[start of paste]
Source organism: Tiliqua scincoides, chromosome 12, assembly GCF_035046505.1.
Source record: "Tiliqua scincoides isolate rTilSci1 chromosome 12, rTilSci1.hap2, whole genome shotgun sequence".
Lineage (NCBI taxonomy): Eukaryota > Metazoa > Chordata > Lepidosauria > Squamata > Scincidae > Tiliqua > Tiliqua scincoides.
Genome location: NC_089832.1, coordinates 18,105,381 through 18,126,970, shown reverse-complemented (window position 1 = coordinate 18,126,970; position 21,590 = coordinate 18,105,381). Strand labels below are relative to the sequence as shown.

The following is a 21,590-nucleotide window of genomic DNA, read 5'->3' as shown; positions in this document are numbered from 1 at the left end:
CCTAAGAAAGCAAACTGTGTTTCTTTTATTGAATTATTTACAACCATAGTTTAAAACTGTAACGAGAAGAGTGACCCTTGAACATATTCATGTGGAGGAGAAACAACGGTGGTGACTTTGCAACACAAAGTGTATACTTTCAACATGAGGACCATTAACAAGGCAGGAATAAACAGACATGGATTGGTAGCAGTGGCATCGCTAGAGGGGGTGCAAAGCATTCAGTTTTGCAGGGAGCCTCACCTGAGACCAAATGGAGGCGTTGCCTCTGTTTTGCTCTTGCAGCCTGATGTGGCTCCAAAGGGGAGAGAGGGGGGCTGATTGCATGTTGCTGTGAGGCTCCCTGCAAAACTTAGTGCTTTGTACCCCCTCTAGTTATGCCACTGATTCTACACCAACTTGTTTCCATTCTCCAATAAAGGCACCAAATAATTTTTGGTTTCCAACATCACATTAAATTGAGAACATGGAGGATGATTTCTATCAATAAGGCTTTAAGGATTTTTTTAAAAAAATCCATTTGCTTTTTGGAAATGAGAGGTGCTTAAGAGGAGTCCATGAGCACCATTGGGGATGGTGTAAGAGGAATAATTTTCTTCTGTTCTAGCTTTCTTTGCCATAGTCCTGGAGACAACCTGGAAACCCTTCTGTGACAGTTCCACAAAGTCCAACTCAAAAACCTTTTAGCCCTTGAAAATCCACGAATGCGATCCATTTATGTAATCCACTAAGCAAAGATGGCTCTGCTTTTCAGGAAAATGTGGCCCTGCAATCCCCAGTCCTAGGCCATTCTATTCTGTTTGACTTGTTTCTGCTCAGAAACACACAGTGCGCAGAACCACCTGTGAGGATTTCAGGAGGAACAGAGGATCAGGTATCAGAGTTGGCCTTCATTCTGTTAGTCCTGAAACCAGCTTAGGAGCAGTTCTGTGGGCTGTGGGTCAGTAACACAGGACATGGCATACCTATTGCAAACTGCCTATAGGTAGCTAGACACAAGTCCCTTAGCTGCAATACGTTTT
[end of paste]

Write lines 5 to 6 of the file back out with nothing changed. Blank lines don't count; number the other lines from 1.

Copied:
The following is a 21,590-nucleotide window of genomic DNA, read 5'->3' as shown; positions in this document are numbered from 1 at the left end:
CCTAAGAAAGCAAACTGTGTTTCTTTTATTGAATTATTTACAACCATAGTTTAAAACTGTAACGAGAAGAGTGACCCTTGAACATATTCATGTGGAGGAGAAACAACGGTGGTGACTTTGCAACACAAAGTGTATACTTTCAACATGAGGACCATTAACAAGGCAGGAATAAACAGACATGGATTGGTAGCAGTGGCATCGCTAGAGGGGGTGCAAAGCATTCAGTTTTGCAGGGAGCCTCACCTGAGACCAAATGGAGGCGTTGCCTCTGTTTTGCTCTTGCAGCCTGATGTGGCTCCAAAGGGGAGAGAGGGGGGCTGATTGCATGTTGCTGTGAGGCTCCCTGCAAAACTTAGTGCTTTGTACCCCCTCTAGTTATGCCACTGATTCTACACCAACTTGTTTCCATTCTCCAATAAAGGCACCAAATAATTTTTGGTTTCCAACATCACATTAAATTGAGAACATGGAGGATGATTTCTATCAATAAGGCTTTAAGGATTTTTTTAAAAAAATCCATTTGCTTTTTGGAAATGAGAGGTGCTTAAGAGGAGTCCATGAGCACCATTGGGGATGGTGTAAGAGGAATAATTTTCTTCTGTTCTAGCTTTCTTTGCCATAGTCCTGGAGACAACCTGGAAACCCTTCTGTGACAGTTCCACAAAGTCCAACTCAAAAACCTTTTAGCCCTTGAAAATCCACGAATGCGATCCATTTATGTAATCCACTAAGCAAAGATGGCTCTGCTTTTCAGGAAAATGTGGCCCTGCAATCCCCAGTCCTAGGCCATTCTATTCTGTTTGACTTGTTTCTGCTCAGAAACACACAGTGCGCAGAACCACCTGTGAGGATTTCAGGAGGAACAGAGGATCAGGTATCAGAGTTGGCCTTCATTCTGTTAGTCCTGAAACCAGCTTAGGAGCAGTTCTGTGGGCTGTGGGTCAGTAACACAGGACATGGCATACCTATTGCAAACTGCCTATAGGTAGCTAGACACAAGTCCCTTAGCTGCAATACGTTTT